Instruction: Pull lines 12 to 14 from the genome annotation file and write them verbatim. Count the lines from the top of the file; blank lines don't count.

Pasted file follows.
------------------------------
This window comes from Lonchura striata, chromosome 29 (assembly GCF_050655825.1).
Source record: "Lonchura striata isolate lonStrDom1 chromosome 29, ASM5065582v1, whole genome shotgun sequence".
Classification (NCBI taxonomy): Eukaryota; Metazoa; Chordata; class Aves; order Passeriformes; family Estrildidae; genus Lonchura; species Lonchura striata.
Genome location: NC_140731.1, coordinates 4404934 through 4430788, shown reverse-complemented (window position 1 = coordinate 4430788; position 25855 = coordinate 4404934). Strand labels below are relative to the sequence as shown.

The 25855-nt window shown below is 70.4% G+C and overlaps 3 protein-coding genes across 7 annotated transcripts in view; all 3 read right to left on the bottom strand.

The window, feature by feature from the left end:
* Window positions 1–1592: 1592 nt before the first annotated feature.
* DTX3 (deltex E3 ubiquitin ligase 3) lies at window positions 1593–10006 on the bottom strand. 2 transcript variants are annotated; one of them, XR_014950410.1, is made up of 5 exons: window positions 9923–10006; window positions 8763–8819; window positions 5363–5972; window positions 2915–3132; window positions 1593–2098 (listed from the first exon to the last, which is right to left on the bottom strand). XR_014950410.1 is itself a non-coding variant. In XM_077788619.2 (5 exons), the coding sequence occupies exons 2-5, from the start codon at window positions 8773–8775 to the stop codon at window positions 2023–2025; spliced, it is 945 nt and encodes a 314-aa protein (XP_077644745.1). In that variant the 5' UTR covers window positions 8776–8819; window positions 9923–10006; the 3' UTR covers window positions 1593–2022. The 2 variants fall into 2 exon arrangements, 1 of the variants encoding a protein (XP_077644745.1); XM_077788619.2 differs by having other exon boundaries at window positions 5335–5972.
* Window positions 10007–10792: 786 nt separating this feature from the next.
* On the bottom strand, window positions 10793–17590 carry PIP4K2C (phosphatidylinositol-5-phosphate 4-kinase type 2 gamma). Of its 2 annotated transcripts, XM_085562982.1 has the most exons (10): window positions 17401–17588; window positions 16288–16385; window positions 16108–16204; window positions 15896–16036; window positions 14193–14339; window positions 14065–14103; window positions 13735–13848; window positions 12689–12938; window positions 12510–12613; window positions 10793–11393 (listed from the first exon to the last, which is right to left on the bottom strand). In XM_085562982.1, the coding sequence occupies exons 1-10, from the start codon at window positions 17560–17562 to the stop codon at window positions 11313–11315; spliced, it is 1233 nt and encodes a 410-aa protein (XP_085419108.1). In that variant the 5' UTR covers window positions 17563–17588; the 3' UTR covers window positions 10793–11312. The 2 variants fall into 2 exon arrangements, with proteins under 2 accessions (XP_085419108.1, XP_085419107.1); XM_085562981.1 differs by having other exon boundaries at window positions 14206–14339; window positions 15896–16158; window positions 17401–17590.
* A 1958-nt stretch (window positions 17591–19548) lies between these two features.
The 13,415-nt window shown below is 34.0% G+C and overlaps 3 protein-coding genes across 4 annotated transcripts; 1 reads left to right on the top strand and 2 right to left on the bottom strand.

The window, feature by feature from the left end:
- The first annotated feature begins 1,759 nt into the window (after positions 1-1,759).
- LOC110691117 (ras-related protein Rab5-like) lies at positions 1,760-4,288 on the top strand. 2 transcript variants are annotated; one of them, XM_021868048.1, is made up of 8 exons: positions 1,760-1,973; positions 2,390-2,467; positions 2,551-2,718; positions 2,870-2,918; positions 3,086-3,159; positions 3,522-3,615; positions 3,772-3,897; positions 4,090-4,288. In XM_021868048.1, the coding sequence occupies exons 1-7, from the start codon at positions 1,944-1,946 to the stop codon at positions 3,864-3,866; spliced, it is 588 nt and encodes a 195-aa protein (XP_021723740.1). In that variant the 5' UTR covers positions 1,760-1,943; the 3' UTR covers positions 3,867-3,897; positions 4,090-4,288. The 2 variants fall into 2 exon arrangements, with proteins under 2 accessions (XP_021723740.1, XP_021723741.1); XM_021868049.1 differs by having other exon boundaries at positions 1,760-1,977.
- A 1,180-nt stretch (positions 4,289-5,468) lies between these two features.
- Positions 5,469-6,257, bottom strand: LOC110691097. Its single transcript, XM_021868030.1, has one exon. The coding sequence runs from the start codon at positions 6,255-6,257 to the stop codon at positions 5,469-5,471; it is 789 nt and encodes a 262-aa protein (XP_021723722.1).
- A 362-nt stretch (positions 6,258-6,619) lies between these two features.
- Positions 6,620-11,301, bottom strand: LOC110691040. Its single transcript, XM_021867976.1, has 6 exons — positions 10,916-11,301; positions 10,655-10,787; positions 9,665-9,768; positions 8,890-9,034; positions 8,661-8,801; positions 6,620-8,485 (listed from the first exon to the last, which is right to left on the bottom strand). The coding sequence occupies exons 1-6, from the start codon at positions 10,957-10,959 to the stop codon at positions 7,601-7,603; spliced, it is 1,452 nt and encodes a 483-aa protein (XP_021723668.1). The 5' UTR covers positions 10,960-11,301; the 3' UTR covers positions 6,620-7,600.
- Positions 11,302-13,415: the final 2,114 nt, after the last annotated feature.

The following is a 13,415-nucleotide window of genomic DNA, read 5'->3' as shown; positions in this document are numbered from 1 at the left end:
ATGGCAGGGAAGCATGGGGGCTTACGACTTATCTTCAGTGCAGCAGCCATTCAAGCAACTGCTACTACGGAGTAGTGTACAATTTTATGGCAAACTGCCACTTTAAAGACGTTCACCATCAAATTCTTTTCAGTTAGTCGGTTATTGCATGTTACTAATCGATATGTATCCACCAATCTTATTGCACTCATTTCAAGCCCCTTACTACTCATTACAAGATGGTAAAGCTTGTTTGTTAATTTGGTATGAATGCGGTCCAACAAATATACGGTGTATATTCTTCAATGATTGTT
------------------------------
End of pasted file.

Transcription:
The 13,415-nt window shown below is 34.0% G+C and overlaps 3 protein-coding genes across 4 annotated transcripts; 1 reads left to right on the top strand and 2 right to left on the bottom strand.

The window, feature by feature from the left end:
- The first annotated feature begins 1,759 nt into the window (after positions 1-1,759).